Premiums for US cyber insurance have increased to $2.03bn, according to a recent report by Aon
Entitled 2018 US Cyber Insurance Profits and Performance, the study revealed 184 US insurers reported direct cyber written premium to the National Association of Insurance Commissioners (NAIC) in 2018.
This was up from 170 in 2017.
Premiums from package business grew modestly, rising six percent year on year, while standalone cyber premiums grew 14 percent.
Premiums for small commercial-focused cyber insurers grew 19 percent.
The report also highlighted the direct incurred industry loss ratio across all cyber policies was 35.4 percent during the period, with standalone and package business reporting 34.4 percent and 36.8 percent respectively.
It suggests cyber insurance was quite profitable for US insurers in 2018.
“The main cyber story of the 2018 financial year is arguably that there was a lack of a story,” explained Jon Laux, head of cyber analytics for Aon’s reinsurance business.
“US insurers, whilst still achieving good average growth during the 12 months under review, were shown to be growing at a slower pace than the preceding periods, where in both 2016 and 2017 growth rates were above 30 percent,” Laux added.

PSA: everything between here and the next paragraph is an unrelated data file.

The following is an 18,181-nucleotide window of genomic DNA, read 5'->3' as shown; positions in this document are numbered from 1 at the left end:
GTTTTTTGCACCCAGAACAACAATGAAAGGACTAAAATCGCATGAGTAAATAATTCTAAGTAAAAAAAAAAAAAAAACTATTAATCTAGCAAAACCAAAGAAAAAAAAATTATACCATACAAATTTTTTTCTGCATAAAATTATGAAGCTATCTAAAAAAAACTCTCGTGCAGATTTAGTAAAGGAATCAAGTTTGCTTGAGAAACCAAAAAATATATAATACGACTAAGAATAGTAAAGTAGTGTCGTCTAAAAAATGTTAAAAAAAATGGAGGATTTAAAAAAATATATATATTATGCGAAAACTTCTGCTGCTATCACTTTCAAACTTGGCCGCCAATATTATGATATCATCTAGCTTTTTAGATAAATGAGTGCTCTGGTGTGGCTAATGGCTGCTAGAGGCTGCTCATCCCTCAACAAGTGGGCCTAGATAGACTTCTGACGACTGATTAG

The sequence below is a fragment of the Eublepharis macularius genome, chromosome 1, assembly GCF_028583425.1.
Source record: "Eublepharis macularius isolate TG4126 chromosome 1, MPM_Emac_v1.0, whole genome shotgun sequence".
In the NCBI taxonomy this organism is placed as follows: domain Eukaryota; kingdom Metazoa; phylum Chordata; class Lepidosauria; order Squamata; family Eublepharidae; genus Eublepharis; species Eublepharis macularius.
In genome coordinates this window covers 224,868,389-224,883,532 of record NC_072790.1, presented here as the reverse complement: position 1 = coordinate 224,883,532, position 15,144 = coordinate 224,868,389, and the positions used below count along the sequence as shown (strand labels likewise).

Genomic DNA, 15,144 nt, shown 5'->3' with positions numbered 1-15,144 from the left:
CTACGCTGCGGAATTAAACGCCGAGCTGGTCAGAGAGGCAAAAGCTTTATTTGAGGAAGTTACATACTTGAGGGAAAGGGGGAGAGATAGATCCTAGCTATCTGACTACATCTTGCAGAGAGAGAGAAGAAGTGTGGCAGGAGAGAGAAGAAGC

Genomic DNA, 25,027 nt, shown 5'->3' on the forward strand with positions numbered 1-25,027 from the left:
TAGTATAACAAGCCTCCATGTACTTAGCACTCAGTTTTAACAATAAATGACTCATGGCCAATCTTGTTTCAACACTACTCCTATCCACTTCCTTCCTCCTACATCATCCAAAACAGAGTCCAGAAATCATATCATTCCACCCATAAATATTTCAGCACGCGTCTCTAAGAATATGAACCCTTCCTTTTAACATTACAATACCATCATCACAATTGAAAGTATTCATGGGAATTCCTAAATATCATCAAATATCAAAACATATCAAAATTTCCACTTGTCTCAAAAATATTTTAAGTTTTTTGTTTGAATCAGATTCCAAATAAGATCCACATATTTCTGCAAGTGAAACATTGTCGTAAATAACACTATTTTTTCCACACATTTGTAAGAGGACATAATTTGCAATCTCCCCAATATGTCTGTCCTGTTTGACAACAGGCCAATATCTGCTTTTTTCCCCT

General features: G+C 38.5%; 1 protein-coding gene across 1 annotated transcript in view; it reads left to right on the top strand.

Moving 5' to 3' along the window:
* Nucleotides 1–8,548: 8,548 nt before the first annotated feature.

“One relative bright spot in 2018 was the small commercial cyber space, where growth is now well underway. SME risks have been highly desirable to insurers given that cyber claims frequency and severity are both lower for smaller companies,” explained Laux.
Aon’s report also revealed that the US cyber market became more concentrated in 2018.
The top five cyber insurers accounted for 53 percent of direct written premiums, an increase from 51 percent last year, and the top 10 accounted for 70 percent, versus 69 percent last year.
This was a notable change from 2017, where smaller participants grew more rapidly than the market overall.
The study was based on data from NAIC Statutory filings.
In May GR reported on a Fitch report which explained growth in the US cyber market was slowing.